It seems whatever production woes that haunted this game’s release cycle have gone away. The wait between The Wolf Among Us Episode Two and Episode Three in was nearly half the wait between Episode One and Episode Two. That’s fantastic news. It makes me think we’ll actually see the final two episodes before 2015.
Joking aside, feel free to check out my reviews of Episode One and Episode Two if you haven’t read them already. A lot of the material in this review will be copy/pasted from those. Sections that are copied over verbatim will be italicized so you can skip them if you want.
Time to see if the momentum built up by the previous two episodes can carry over, or if this episode is the underachieving middle child of the group.
In the world of Fables, the characters from your favorite fairy tales are all real. While this concept might seem cliché at this point, I assure you that Fables was doing it long before shows like Once Upon a Time and Grimm. Anyway, those characters are known as Fables, and they’ve moved into a section of New York City known as Fabletown. The key is to keep a low profile so they can live out their lives in peace. Magic spells known as glamours keep the more obvious mystical creatures looking human, while talking animals and such reside in a place known as “The Farm”. The Wolf Among Us focuses on one particular Fable. That would be Bigby Wolf. You’ll know him better as the Big Bad Wolf, from stories such as Little Red Riding Hood and Three Little Pigs. Now in human form, Bigby works as Fabletown’s sheriff. You see, he’s trying to turn his life around, and keeping the peace between other Fables is a way to show his fellows that he’s not the bloodthirsty monster he was before.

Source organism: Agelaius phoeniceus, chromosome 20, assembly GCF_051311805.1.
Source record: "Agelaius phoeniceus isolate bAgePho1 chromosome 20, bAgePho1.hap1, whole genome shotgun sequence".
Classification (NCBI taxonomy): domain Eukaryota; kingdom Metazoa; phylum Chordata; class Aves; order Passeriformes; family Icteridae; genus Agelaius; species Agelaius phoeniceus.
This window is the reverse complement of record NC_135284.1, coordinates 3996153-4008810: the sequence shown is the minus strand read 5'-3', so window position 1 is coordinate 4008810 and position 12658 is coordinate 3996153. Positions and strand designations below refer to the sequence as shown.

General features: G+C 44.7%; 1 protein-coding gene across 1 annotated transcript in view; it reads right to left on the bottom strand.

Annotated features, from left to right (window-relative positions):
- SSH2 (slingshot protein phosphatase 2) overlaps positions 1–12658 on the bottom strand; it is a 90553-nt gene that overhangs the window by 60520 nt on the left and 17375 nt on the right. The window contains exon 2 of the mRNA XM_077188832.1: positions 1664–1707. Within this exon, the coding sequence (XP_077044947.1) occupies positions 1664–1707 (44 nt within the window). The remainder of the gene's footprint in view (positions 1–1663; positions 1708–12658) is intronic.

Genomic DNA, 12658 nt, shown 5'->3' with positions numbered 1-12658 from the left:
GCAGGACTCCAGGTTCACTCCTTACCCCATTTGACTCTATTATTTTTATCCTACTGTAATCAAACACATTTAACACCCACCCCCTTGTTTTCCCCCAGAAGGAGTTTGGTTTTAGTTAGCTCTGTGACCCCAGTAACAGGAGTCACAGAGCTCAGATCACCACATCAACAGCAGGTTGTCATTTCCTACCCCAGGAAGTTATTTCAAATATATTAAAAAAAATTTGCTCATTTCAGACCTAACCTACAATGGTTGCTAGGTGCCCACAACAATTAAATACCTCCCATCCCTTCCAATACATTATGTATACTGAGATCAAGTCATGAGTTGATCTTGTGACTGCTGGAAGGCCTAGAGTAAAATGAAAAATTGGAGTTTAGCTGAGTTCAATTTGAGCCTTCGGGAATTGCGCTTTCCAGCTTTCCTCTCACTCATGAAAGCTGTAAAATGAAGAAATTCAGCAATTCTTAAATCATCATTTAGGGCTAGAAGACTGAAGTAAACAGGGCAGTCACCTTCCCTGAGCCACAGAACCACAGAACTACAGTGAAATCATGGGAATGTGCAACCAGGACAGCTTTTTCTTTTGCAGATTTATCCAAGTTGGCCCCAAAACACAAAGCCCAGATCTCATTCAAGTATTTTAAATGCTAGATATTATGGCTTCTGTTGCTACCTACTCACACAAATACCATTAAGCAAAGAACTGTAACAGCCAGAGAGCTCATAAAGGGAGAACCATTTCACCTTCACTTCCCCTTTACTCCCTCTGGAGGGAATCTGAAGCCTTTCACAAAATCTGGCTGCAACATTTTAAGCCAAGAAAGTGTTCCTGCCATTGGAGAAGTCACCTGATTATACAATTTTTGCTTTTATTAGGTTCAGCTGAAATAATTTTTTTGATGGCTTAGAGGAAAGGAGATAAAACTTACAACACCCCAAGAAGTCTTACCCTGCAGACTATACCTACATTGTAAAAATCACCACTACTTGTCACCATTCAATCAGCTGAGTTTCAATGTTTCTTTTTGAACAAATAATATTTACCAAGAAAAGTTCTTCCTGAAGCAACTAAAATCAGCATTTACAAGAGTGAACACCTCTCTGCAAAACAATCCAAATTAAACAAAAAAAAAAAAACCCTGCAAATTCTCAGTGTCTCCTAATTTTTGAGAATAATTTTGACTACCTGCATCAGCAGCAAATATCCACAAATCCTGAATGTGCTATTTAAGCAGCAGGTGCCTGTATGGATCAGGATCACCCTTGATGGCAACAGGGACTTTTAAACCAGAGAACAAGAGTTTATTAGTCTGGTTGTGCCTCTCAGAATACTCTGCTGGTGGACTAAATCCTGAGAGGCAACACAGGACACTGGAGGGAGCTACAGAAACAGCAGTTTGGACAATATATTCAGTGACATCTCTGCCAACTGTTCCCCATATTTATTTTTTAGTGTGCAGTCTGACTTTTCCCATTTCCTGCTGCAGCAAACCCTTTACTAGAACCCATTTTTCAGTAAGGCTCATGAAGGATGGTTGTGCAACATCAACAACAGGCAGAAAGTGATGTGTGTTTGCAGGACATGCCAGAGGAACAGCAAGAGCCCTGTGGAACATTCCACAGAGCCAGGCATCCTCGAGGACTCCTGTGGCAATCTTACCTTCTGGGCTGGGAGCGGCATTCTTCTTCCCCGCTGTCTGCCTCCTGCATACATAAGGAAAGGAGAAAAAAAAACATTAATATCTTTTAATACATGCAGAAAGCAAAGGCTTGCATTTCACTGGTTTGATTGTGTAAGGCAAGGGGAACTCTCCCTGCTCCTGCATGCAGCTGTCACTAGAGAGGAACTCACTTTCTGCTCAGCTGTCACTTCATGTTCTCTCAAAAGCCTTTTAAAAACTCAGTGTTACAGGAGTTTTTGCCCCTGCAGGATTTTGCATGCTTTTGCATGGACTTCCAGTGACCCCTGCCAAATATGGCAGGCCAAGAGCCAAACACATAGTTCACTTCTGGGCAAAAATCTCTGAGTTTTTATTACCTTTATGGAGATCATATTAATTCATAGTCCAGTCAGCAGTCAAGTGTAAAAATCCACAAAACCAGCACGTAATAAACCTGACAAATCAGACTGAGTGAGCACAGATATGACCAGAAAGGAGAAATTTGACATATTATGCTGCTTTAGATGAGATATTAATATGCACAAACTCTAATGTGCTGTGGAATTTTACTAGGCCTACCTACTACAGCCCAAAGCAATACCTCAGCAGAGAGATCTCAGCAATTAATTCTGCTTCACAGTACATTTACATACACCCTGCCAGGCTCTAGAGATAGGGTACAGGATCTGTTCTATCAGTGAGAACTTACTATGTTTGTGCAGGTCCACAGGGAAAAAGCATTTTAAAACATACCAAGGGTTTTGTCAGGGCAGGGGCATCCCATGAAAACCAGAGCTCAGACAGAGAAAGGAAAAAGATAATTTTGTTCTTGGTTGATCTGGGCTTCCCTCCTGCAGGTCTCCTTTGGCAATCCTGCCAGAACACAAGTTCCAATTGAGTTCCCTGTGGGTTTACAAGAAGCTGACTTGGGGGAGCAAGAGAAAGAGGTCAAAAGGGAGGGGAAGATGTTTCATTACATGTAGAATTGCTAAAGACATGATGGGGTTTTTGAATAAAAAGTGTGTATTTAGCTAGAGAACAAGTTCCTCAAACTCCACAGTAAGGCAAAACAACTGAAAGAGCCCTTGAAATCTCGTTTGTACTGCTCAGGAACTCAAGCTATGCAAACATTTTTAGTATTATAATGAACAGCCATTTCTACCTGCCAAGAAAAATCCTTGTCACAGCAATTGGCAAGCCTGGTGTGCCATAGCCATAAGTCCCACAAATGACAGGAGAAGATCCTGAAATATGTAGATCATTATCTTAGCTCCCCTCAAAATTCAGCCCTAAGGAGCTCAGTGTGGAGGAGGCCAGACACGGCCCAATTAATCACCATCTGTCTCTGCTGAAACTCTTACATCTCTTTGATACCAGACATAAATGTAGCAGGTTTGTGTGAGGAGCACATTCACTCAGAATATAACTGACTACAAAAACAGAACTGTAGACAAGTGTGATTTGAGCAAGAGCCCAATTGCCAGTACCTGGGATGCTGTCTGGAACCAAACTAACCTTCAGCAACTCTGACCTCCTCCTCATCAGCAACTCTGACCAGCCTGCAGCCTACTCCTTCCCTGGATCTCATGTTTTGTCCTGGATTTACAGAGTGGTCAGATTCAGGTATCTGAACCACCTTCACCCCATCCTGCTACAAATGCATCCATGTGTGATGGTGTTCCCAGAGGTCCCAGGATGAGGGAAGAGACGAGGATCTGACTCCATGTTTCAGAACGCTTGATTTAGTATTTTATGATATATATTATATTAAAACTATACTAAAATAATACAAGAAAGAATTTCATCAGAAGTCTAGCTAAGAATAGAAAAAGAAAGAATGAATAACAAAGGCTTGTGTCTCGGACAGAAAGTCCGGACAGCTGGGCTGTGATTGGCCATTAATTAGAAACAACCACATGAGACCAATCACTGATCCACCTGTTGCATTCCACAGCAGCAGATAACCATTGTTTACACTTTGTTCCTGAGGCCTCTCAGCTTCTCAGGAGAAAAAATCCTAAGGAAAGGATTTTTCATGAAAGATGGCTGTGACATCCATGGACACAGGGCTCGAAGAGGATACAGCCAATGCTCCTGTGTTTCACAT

Episode Three picks up immediately after the conclusion of Episode Two. With a suspect identified, Bigby is on the clock to find the killer before he can escape. This creates an interesting choice that takes up the bulk of the game’s length. There are three different areas you can choose to investigate, but things differ depending on which ones you visit first and which ones you visit later. For example, checking out the suspect’s apartment first led me to a long and interesting conversation with a would be thief. On a different playthrough, I went somewhere else first. By the time I arrived at the apartment, the thief was long gone and all kinds of evidence was burned in the fireplace. It should be noted, however, that all roads will lead to the same conclusion. I’ve gotten used to it at this point. The fun is in the journey, not the destination.